As we continue through this crisis, there will continue to be many challenges, difficulties, and a bunch of bumps and bruises along the way. When the journey becomes more uncomfortable than what you are used to, it can be easy to throw in the towel and retreat. But if of persist through the challenges, you can find the strength to keep going, and will discover the reward was worth the effort.

Denis is a former VP of Safety, HR and Risk Management. As an Executive Director of the John Maxwell Group, Denis is a certified leadership coach, trainer, keynote speaker, and DISC Behavior Consultant. He is a passionate person of influence committed to teaching and communicating practical and relevant influencing techniques.  His unique passionate and emotionally driven style resonates with many, creating a desire to become an effective leader.  

You can contact Denis at dbaker@leaderinfluence.net for information on coaching, leadership, team and culture change training, DISC Behavioral consulting or to be an inspirational speaker at your next event.

ENDURING THE HARD TIMES

Thank God for the tough times. They are the reason you are there – to be the leader. If everything were going well, the people wouldn’t need you.”

JOHN MAXWELL

Last week was exhausting. I didn’t say it was terrible, but it was difficult. You know when you have one of those weeks where you get knocked down, get back up, only to be knocked down again? Well, that was me last week.

Being a Health and Safety Professional during the COVID-19 crisis is pushing every button and pulling every last string I have. Every day consist of multiple virtual conversations, meetings, and phone calls. Last week I made decisions that were contradicted; I issued a process that had many grammatical errors. And I gave people advice that was off from our company position. But one thing I can admit, is through my ability to endure and be patient, I was able to overcome my difficult week.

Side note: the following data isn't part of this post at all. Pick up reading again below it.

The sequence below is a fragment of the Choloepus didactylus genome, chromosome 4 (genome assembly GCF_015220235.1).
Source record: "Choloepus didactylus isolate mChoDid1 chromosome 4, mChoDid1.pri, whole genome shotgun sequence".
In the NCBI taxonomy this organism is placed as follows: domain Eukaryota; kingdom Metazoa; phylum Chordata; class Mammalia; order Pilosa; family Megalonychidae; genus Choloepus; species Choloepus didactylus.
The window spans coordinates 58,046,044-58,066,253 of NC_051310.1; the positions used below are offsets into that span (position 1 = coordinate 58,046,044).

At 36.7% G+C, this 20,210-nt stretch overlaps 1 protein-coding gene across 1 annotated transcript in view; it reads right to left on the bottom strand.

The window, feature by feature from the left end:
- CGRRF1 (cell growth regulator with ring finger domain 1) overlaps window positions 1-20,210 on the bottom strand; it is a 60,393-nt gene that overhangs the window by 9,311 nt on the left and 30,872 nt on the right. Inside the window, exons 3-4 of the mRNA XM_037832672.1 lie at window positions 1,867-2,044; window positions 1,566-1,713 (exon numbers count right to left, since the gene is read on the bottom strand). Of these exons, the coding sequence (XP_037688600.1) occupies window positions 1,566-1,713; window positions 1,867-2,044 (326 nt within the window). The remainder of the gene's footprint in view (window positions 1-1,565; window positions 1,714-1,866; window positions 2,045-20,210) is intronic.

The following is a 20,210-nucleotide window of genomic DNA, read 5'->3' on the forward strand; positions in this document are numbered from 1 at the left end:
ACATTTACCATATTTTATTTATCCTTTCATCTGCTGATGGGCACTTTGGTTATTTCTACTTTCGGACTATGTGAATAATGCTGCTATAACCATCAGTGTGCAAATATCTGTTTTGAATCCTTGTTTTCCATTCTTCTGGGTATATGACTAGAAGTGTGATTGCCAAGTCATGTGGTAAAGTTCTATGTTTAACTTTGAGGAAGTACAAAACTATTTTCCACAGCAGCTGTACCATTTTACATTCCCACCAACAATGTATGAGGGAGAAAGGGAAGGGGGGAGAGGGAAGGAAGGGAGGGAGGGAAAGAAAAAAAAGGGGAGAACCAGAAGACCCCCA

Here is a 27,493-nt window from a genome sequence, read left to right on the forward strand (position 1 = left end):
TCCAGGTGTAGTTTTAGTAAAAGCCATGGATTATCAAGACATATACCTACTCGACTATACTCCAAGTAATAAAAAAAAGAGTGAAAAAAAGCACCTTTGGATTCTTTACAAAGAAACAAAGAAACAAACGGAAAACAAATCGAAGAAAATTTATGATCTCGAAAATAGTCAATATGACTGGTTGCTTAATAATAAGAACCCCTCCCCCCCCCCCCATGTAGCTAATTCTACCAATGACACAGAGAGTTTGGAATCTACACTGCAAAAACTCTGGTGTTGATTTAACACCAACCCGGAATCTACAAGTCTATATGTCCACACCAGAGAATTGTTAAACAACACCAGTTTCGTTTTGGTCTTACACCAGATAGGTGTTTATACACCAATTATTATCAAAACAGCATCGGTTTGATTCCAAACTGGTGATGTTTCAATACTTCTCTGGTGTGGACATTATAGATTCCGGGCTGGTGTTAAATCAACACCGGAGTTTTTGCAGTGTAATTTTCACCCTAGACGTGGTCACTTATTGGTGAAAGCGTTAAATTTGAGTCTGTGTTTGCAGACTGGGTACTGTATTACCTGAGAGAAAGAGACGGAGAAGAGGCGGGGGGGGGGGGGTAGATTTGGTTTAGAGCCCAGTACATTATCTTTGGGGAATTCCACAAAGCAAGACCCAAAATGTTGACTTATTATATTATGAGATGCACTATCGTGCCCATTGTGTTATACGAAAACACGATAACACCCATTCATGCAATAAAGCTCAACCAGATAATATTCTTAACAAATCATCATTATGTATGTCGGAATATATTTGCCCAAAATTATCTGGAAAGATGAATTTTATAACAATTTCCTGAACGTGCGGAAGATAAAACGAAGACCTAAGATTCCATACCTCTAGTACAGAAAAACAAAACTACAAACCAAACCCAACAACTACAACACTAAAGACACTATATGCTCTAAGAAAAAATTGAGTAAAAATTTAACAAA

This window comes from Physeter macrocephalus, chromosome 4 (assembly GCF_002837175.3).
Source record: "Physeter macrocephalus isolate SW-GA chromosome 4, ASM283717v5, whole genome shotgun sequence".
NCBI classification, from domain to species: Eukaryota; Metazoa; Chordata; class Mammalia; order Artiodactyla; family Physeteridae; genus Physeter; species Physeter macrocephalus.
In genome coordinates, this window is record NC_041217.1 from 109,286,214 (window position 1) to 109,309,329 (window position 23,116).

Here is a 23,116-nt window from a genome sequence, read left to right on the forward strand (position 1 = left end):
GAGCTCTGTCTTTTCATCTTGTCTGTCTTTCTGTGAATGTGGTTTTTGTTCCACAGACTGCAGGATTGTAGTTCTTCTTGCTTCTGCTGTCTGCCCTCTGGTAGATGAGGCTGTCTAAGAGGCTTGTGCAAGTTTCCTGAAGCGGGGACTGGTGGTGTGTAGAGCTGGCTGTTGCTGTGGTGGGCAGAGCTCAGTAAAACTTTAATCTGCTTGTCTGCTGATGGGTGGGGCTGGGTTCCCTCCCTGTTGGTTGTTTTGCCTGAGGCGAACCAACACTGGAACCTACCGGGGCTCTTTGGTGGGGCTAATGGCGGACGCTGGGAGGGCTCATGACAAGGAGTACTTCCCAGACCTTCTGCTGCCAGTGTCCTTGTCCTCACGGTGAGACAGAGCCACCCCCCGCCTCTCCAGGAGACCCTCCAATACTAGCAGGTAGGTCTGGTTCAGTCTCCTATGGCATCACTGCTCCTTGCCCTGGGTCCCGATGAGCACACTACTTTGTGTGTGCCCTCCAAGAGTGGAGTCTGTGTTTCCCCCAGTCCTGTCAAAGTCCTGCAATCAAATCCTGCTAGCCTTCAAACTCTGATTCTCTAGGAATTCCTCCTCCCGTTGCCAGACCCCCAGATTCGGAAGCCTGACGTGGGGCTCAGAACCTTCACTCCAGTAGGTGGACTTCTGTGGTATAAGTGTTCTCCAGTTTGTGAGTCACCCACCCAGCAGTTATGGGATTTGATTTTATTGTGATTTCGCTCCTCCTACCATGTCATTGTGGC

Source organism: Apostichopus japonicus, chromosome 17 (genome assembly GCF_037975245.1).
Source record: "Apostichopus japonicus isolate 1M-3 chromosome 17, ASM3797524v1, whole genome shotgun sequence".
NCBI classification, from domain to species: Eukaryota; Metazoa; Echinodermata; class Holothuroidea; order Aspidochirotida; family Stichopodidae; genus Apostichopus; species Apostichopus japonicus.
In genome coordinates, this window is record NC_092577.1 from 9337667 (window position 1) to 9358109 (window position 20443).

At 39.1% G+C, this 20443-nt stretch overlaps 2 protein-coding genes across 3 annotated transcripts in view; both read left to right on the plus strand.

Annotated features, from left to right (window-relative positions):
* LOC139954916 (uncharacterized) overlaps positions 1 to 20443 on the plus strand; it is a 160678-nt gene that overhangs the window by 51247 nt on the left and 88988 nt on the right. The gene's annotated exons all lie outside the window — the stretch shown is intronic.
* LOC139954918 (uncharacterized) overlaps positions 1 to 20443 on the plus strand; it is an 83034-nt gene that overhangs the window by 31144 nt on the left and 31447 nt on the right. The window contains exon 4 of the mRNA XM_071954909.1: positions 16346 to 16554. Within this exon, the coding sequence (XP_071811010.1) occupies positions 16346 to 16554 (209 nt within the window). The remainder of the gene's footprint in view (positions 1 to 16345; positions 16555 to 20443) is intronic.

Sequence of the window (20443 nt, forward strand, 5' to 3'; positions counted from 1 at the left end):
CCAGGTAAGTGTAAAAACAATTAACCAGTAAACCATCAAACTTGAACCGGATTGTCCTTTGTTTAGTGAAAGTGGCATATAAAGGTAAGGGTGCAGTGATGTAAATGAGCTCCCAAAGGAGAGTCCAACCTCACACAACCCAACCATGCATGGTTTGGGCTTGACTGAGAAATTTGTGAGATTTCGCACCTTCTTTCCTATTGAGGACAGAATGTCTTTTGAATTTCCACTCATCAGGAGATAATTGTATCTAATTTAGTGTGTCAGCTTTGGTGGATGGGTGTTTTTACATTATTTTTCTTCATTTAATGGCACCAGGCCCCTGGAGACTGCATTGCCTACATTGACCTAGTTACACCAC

But on a practical level, where did I build the endurance and patience I needed to get through last week? As a leader, I look to grow my leadership capability in many ways, whether reading books, taking on challenges, creating leadership classes, or merely writing my blog. However, I base my leadership foundation on the Word of God. With this knowledge base, I can persevere through difficult challenges and difficult times.

Last week brought me to consider this bible verse. Colossians 1:11: 

11 being strengthened with all power according to his glorious might so that you may have high endurance and patience,….

This verse gave me the answer I needed to get through last week: God’s power produces endurance and patience within us. 

What I found is endurance and patience will empower leaders:

WHEN CONFLICT ARISES

WHEN DIFFICULTY ARISES

WHEN CHALLENGES BECOME IMPOSSIBLE

WHEN A CRISIS OR TRAGEDY STRIKES

WHEN THE TEAM LOSES HOPE

A weak or passive leader would fail in everyone one of these situations. During difficult times, people want leaders who can endure the worse conditions and who patiently employ faith and grit.

If you are afraid to fail, you will never do the things you are capable of doing.

JOHN WOODEN

We are in a time where many friends, families, and colleagues are dealing with difficulties beyond measure. As leaders, we need to step up and encouraging them to endure patiently.

Will next week be better? I don’t know, but I am going to continue to patiently endure through what ever happens. By doing this, I will increase my influence and become a more effective leader creating a higher morale with those I lead. YOU CAN DO THE SAME.

Denis is a former VP of Safety, HR and Risk Management. As an Executive Director of the John Maxwell Group, Denis is a certified leadership coach, trainer, keynote speaker, and DISC Behavior Consultant. He is a passionate person of influence committed to teaching and communicating practical and relevant influencing techniques.  His unique passionate and emotionally driven style resonates with many, creating a desire to become an effective leader.  

You can contact Denis at dbaker@leaderinfluence.net for information on coaching, leadership, team and culture change training, DISC Behavioral consulting or to be an inspirational speaker at your next event.